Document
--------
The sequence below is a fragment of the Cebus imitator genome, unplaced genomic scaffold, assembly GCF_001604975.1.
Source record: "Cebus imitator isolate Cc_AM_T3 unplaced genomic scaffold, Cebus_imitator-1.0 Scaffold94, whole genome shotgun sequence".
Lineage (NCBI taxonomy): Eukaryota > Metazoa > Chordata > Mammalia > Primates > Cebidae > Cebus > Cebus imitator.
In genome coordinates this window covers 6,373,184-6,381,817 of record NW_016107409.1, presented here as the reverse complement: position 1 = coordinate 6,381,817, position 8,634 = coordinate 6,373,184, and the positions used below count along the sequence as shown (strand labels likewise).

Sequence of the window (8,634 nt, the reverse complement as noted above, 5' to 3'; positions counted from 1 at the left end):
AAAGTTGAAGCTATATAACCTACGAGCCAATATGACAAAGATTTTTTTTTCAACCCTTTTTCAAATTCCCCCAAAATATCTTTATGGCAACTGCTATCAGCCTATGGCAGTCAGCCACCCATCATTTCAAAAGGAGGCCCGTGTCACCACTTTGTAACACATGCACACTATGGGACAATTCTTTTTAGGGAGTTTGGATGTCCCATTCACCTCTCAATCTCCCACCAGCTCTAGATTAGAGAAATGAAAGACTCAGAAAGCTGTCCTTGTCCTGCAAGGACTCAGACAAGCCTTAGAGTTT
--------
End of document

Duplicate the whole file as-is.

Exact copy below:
The sequence below is a fragment of the Cebus imitator genome, unplaced genomic scaffold, assembly GCF_001604975.1.
Source record: "Cebus imitator isolate Cc_AM_T3 unplaced genomic scaffold, Cebus_imitator-1.0 Scaffold94, whole genome shotgun sequence".
Lineage (NCBI taxonomy): Eukaryota > Metazoa > Chordata > Mammalia > Primates > Cebidae > Cebus > Cebus imitator.
In genome coordinates this window covers 6,373,184-6,381,817 of record NW_016107409.1, presented here as the reverse complement: position 1 = coordinate 6,381,817, position 8,634 = coordinate 6,373,184, and the positions used below count along the sequence as shown (strand labels likewise).

Sequence of the window (8,634 nt, the reverse complement as noted above, 5' to 3'; positions counted from 1 at the left end):
AAAGTTGAAGCTATATAACCTACGAGCCAATATGACAAAGATTTTTTTTTCAACCCTTTTTCAAATTCCCCCAAAATATCTTTATGGCAACTGCTATCAGCCTATGGCAGTCAGCCACCCATCATTTCAAAAGGAGGCCCGTGTCACCACTTTGTAACACATGCACACTATGGGACAATTCTTTTTAGGGAGTTTGGATGTCCCATTCACCTCTCAATCTCCCACCAGCTCTAGATTAGAGAAATGAAAGACTCAGAAAGCTGTCCTTGTCCTGCAAGGACTCAGACAAGCCTTAGAGTTT